Collectibles, song rights & litigation funding: exploring alternative investments

With bank interest rates at an all time low, many investors are looking to new ways to increase their reserves

As the world slowly shakes off the impact of the coronavirus crisis and the economy gently recovers an even keel, some people in the UK are starting to build up cash reserves. 

Bank of England data shows households deposited an additional £18.5 billion into bank accounts in January, but the amount of interest earned on this is likely to remain low as lenders keep rates down to enable a speedy economic upturn.

In all, there is an extra £160 billion of savings in UK citizens’ back pockets and retail interest rates aren’t cutting it. For that reason, it’s no longer prudent to put cash into Premium Bonds or to scrimp the fractions of a percent from savings accounts offered by high street banks. In their place, however, is a cornucopia of other trading strategies the ordinary person can access.

Whether you’re willing to bankroll lawsuits with the potential of receiving a cut of any winnings from a court case, want to invest in your favourite musician’s long-term future in the charts by buying the rights to their back catalogue or chance your arm on the rollercoaster of the stock market without paying a cut to a stockbroker, there are options aplenty.

Litigation funding

A potential new market for investment is the rise of litigation funding, where funders with spare cash can bankroll lawsuits against companies that otherwise could not be brought because of a lack of funds. The investors agree to provide financial support to a legal case in exchange for a pre-agreed share of any proceeds from the case. If the litigant being funded wins, then the financial backer also agrees to pay part or all of the claimant’s legal costs, but if they don’t win, they don’t pay the costs. 

The benefits, particularly if funding a class action case against a large company, can be enormous. But as with any investment, it’s possible to lose as well as gain from the amount you put in, and litigation funding is much more clear cut in its wins and losses. Should the party you bankroll end up losing in court, you lose all your investment.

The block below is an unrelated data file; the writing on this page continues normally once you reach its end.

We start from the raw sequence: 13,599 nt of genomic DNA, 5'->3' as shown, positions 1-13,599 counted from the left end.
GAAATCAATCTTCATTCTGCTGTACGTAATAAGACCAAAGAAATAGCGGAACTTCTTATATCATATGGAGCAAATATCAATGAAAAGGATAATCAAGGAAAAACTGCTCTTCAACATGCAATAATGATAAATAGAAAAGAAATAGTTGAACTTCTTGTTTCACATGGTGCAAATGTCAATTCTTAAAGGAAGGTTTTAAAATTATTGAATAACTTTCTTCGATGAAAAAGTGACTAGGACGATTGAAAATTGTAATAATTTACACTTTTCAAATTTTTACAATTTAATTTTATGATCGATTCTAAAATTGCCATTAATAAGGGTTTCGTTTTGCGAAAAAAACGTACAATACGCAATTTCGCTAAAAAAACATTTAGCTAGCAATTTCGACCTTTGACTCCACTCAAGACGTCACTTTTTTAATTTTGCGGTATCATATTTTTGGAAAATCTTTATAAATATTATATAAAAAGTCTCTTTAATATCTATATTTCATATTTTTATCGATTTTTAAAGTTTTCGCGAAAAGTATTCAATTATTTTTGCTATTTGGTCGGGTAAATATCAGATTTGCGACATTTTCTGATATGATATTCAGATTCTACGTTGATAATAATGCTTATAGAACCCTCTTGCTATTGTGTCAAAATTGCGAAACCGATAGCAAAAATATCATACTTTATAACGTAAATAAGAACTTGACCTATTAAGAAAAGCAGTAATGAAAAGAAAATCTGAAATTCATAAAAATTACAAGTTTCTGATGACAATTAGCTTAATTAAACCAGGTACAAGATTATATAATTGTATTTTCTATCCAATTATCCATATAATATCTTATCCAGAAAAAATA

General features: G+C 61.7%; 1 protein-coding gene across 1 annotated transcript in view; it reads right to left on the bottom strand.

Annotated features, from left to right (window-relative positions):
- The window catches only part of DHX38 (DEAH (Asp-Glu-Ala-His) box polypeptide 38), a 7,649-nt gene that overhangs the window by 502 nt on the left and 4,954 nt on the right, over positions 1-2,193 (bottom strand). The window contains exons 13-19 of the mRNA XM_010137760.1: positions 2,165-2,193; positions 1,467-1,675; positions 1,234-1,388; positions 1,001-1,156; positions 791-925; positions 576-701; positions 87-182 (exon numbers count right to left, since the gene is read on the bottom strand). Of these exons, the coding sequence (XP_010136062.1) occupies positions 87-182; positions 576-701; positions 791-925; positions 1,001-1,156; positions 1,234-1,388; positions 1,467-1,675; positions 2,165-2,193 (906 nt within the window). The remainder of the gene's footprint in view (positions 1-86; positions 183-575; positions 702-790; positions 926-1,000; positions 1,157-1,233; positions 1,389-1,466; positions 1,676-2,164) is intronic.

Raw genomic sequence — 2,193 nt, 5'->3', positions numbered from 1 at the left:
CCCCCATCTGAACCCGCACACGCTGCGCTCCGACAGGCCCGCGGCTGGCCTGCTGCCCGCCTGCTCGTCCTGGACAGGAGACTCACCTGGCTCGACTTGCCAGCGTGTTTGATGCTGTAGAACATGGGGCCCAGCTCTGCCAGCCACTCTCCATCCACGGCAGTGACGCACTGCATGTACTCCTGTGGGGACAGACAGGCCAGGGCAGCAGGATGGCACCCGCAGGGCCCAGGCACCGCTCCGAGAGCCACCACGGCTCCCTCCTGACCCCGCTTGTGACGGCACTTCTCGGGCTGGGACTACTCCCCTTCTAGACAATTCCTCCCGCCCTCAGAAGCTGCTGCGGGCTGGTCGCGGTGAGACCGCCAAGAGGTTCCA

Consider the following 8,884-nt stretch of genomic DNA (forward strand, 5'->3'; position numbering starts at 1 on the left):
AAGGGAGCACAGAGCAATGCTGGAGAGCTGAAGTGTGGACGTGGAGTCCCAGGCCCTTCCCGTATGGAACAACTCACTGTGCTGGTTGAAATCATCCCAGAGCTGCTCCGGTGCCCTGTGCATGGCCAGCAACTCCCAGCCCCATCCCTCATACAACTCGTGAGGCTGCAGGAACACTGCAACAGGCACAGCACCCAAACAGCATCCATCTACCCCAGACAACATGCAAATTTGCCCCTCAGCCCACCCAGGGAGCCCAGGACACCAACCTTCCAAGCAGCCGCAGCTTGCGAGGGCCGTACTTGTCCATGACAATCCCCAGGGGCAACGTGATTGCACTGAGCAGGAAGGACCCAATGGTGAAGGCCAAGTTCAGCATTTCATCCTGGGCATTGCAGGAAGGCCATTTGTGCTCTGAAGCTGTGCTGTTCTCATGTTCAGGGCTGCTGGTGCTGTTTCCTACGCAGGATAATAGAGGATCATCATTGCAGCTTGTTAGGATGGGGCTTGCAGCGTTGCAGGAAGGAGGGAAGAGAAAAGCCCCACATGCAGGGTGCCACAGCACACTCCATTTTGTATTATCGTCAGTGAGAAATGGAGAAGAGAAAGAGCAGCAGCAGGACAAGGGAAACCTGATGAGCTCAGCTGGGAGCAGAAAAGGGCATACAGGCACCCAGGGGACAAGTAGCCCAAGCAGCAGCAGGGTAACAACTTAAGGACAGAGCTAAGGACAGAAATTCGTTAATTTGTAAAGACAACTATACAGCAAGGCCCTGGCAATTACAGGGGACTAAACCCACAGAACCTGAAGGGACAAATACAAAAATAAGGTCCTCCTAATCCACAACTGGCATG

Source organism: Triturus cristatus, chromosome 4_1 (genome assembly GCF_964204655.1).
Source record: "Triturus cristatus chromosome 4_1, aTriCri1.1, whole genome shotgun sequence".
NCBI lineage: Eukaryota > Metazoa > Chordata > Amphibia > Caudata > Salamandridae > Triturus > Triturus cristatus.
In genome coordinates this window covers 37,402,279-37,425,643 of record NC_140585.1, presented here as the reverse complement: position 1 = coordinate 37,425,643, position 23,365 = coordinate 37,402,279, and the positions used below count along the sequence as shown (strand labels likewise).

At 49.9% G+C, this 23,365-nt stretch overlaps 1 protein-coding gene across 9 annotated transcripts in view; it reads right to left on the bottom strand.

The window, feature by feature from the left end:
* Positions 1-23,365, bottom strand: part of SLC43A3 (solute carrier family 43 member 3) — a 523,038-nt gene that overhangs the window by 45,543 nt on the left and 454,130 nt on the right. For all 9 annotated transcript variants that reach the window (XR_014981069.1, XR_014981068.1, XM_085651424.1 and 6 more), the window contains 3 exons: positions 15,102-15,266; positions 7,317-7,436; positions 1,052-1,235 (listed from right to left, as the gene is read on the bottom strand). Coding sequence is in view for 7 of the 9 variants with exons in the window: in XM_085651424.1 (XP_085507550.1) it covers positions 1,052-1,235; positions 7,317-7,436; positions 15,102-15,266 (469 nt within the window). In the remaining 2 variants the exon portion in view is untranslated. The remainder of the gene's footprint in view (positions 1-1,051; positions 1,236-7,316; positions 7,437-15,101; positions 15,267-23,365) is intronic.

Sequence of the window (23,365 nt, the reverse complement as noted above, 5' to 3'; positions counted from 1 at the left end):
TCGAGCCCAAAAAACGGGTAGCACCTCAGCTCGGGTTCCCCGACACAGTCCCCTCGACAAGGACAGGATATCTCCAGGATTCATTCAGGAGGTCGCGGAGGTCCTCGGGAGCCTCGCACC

Retail trading apps

One of the most high-profile trading strategies in recent months has been the use of retail trading apps, such as Freetrade, Trading 212 or eToro, to invest on the stock markets without having to go through the traditional means of employing a stockbroker. From your phone, it’s possible to invest tens of thousands through ISAs or taxable trading and to play the markets. 

“There are lots of apps out there and if you’re new to investing then it can be tricky to say which is right for you,” says David Kimberley, analyst at Freetrade. Think about what you want to invest in as some apps don’t currently offer access to higher-risk, higher-reward cryptocurrency assets, which can yo-yo in value, while others provide a different range of funds alongside the standard stocks. 

“You should look for an app that is a part of the Financial Services Compensation Scheme that protects assets up to £85,000,” says Kimberley. 

And of course, always be conscious of the fact that no matter how many bells and whistles there are, and how easy it may seem, you’re investing real money. “Investing ultimately entails you putting your money on the line. You want to make sure you’re doing that with the right company before you open an account with anybody,” he says.